However I think snap isn't a great idea, specially for Linux, feels somewhat like windows apps and kills the build from scratch approach.
The truth is you can't see any performance difference between ubuntu and debian unless running some rigorous benchmark. They're neck to neck in terms of performance. However my opinion(observation) is Debian performs slightly better when doing some highly demanding computational task.
Both Debian stable and Ubuntu have comparable security mechanism and vulnerability patching schedule.
Ubuntu comes preinstalled with AppArmor, and many cases even with UFW. But debian has none, perhaps it doesn't need a preinstall access controll system or firewall, as all services are disabled by default. Debian has faith in it's experienced users.
So for beginners, Ubuntu is a better choice from security perspective.
As of the kernel, debian is a clear winner here. Ubuntu's default kernel is literally bloated, aimed to run on a wide range of hardware, makes no sense to me. Meanwhile Debian's kernel is quite trimmed, performs better(I think) than ubuntu's, specially when running some benchmarking tool. You might want to compile a custom kernel to use with ubuntu.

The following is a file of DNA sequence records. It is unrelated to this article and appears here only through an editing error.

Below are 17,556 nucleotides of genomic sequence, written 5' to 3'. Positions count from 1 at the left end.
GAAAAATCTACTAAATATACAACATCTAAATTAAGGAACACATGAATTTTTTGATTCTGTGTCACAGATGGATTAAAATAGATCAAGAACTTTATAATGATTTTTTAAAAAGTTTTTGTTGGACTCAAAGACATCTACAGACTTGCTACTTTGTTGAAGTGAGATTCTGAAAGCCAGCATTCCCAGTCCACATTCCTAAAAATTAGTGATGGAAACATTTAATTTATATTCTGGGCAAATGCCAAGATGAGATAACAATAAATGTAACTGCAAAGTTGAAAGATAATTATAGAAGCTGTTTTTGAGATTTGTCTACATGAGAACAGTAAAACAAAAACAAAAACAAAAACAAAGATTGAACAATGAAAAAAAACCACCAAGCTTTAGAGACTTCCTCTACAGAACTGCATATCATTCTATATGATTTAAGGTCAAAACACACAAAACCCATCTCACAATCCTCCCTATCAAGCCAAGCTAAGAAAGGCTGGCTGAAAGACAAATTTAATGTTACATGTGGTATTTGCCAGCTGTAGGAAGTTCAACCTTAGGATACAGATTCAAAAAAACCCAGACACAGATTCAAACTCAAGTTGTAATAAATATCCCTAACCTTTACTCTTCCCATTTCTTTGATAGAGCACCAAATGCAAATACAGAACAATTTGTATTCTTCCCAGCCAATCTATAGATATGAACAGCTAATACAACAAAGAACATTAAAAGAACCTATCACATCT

Are Ubuntu and Debian binary compatible? Both yes and no, in most cases a package from Ubuntu's repository works as well as on Debian testing/unstable, unless there's a severe shared library mismatch. The opposite is also true, may be you need to edit the deb package to satisfy dependency.
I've done such mix up many times, like installing from PPA, installing compiz directly from ubuntu repo on debian. Everything worked just fine after some tweaking, hardly anything broke.
But Debian documention forbids such practices, and they've a very good word for it, FrankenDebian, so don't make a FrankenDebian. Anyway, do whatever you want as long as you can fix it later.
Ubuntu vs Debian - As a regular use distro
As a regular use distro, I mean on a laptop or desktop, Ubuntu is better, even for an experienced user.